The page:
The Short Season and Short Asides
I’ve got a few random thoughts that have been piling up without sufficient mass to justify a full post. So here’s a compilation of stuff passing through my mind, Larry King style.
– I’ve not tried to do a full account or analysis of the network upfronts or planned 2009-10 season. But in reading about the shows and plans, the one thing that struck me and gave me hope was a seeming embrace of the short season. More than any thematic, tonal, or narrative development from the rising success of cable drama/comedy series, I think the most important lesson for networks to embrace is that 20+ episodes is simply too much expect sufficient quality from a new show, especially one that aims to be innovative. So more shows (both new and returning) are being picked up for shorter runs, which bodes well for their creative success. And with the aftermarket of DVD boxes, it could be an economically wise move as well to help build and sustain a series for the long haul.
– Breaking Bad‘s second season was as good as anything I’ve seen on TV short of The Wire. The first season was a good show surrounding Bryan Cranston’s brilliant performance, but getting cut short by the writer’s strike was the best thing that could have happened – based on comments on the excellent producer podcast for the series, they’d planned to make the final episodes of the first season highly explosive, escalating the stakes in more sensational ways. Once they came back to plot out season 2, they embraced a lower-key approach to charting the minute details of the characters’ lives, a tactic that has made the series leap into the upper echelon of televisual excellence.
This season broadened the depth of the rest of the cast – Cranston still shines brightest, but the other actors and performances are now almost as good, especially Aaron Paul’s Jesse. Individual episodes were little etudes of emotional intensity, especially the ones with Tuco in the desert, Jesse in the house-of-meth, and the mind-blowing final two episodes of the season. The show consistently manages to confound my expectations, deliver on its own promises, and create truly powerful emotional moments that I can’t shake for weeks. If you haven’t watched it, dive in before you fall too far behind.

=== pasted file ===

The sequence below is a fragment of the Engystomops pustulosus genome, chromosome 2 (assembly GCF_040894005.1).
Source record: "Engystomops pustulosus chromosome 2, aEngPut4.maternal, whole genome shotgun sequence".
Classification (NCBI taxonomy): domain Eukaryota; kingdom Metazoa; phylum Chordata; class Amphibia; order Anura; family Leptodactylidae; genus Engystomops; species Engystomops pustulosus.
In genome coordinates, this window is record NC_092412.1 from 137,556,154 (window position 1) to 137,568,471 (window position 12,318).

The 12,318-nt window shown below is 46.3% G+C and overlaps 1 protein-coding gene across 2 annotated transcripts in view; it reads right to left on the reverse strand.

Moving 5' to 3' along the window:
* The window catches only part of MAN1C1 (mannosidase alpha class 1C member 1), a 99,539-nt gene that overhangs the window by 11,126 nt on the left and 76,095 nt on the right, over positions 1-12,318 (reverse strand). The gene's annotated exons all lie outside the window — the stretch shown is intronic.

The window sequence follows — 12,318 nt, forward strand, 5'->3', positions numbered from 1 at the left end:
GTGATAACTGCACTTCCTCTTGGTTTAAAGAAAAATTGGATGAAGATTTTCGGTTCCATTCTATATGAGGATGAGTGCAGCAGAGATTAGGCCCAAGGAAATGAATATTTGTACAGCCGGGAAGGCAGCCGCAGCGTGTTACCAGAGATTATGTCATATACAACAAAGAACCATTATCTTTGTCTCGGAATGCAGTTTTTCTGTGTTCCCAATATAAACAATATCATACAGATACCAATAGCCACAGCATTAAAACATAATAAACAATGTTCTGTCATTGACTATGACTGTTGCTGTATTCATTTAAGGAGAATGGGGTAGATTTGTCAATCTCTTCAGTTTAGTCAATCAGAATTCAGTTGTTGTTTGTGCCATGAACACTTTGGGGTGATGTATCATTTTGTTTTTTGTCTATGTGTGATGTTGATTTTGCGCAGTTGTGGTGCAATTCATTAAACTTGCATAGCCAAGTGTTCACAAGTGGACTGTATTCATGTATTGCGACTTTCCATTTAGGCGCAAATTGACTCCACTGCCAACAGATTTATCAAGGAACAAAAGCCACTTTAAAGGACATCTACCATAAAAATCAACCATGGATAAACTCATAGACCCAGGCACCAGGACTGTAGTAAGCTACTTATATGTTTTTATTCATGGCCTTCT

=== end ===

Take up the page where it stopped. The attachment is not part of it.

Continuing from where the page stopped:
– The other show I’ve recently completed is In Treatment‘s second season. I missed the first season, in large part due to the daunting scheduling – even with a TiVo, 2.5 hours a week is a lot of TV to keep up with. After reading a bit of advance buzz, we signed on for season 2. The scheduling was certainly a challenge, as we ended up falling behind and finishing a couple weeks late. But we were glad that we did – the show is all about the performances, with Gabriel Byrne carrying the series on top of a number of excellent supporting performances, especially Hope Davis and Alison Pill. At times the show becomes a bit too painful to watch, as characters having emotional breakdowns or self-destructing can become tough to take; likewise, the show’s stylistic and temporal realism sometimes runs counter to the clearly compressed pace of therapy portrayed over 7 weeks. But the show was sufficiently compelling as to suggest a true innovation in how to program and schedule a series, one that it would be interesting to see other shows mimic.
– I haven’t yet watched tonight’s inadvertent finale for Pushing Daisies, but watching the previous two episodes from ABC’s summer burnoff created wistful glee – utter joy from the show, tempered by outrage from the injust way that ABC treated my beloved pie hole. Kristen Chenowith singing Lionel Ritchie was simply too beautiful to live…
– I see almost no films in theaters anymore, but my daughter and I both adored Up. Like Wall-E, it starts stronger than it finishes – for once, can Pixar make a film without a climactic chase/battle? But the photo album montage sequence is simply perfect. And I’m glad that another generation has the opportunity to appreciate Ed Asner.
– I’ve been on Twitter for about a month. Haven’t quite figured out how I’d most like to use it, but I feel obliged to be familiar with trending technologies. It’s best use for me has been during conferences, where a group of people document and discuss an ongoing event, bleeding the boundaries of the conference into a larger community. But more often than not, it’s just another drain on my attention.
That’s all for now. I’m still working on a larger post wrapping up my course on The Wire, but it’s taking too long to become articulate.
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Tags: breaking bad, in treatment, pushing daisies, up